One week after surgery, females were trained to self-administer cocaine on an FR1 schedule (1.5 mg/kg/infusion). Daily, 6-h sessions began at 8 a.m. These sessions were structured similarly to pellet self-administration training sessions, with the following exceptions. First, each press of the right lever resulted in activation of the syringe pump for approximately 2 s (1.7–2.3 s, depending on animal weight), followed by a 5-s timeout period. Second, animals were allowed to receive a maximum of 20 infusions of cocaine per day and were considered to have learned to self-administer cocaine if they received that maximum number of infusions on three consecutive days. Finally, no hormone injections were performed during cocaine self-administration training, given that estradiol is known to enhance acquisition of cocaine self-administration (Hu and Becker, 2008), and the current study sought to specifically examine the role of estradiol (and downstream signaling mechanisms) on intake under extended access conditions.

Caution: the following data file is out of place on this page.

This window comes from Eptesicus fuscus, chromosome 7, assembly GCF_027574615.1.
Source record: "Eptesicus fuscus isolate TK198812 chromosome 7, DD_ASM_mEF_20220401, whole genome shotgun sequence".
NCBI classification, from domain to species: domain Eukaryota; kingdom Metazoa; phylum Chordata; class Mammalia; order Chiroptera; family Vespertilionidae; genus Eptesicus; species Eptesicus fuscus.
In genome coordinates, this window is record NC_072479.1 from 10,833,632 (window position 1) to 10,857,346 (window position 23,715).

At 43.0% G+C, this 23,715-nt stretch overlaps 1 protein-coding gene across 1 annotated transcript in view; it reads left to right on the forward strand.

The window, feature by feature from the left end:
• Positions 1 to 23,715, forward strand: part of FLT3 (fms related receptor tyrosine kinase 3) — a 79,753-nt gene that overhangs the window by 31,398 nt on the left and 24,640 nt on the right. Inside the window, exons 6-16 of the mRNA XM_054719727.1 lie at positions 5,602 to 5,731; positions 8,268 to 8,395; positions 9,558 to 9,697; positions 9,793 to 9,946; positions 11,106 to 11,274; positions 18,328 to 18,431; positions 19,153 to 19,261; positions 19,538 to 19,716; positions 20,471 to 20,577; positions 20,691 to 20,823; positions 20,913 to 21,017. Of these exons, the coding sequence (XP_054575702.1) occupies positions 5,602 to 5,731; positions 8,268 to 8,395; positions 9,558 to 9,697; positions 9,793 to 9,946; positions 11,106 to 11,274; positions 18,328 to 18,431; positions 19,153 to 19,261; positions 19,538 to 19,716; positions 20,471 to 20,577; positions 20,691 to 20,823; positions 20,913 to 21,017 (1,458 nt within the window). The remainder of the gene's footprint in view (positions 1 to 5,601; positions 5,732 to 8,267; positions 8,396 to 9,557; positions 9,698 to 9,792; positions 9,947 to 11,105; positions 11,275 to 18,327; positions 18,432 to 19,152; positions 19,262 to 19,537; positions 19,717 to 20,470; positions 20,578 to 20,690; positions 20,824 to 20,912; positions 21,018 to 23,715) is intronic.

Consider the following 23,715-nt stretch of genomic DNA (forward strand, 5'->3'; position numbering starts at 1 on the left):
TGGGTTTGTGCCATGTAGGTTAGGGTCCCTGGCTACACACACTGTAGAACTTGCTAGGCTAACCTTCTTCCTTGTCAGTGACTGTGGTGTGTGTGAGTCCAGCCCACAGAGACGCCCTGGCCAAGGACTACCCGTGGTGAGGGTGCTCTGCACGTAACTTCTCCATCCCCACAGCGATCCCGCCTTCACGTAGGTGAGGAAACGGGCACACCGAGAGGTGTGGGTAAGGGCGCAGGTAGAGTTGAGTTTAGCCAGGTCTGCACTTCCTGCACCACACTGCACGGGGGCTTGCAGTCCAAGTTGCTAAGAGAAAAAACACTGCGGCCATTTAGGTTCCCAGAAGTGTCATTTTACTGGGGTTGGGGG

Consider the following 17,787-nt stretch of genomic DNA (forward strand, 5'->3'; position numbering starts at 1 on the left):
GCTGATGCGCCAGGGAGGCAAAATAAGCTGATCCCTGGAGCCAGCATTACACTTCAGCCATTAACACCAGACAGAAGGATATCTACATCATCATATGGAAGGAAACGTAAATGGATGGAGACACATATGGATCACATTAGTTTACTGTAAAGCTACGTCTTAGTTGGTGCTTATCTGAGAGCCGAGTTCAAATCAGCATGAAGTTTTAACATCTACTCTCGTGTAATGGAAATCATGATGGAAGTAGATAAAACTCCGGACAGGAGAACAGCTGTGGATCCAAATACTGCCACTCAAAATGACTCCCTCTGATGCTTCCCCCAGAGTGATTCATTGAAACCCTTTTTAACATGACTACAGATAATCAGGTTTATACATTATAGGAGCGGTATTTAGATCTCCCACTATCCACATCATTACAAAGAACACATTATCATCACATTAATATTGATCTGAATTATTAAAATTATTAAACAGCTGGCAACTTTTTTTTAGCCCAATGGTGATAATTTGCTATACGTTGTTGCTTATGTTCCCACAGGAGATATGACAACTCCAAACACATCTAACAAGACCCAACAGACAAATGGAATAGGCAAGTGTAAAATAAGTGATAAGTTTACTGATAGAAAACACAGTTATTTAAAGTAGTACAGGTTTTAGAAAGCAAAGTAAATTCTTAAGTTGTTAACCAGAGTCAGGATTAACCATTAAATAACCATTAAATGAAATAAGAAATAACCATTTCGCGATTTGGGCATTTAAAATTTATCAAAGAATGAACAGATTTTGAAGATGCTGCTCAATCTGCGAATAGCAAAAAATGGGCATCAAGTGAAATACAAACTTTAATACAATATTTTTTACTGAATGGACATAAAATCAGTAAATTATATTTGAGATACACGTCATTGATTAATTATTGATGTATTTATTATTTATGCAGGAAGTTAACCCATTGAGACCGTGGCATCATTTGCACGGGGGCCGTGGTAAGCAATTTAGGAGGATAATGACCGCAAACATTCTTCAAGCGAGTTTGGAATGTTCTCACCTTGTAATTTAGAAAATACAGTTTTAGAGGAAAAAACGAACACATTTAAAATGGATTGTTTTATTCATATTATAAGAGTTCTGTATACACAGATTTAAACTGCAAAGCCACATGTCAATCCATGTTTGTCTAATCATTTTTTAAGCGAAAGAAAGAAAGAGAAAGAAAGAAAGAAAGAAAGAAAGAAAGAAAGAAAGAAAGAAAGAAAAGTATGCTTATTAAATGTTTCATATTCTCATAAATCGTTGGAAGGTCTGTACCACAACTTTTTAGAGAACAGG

Extended access cocaine self-administration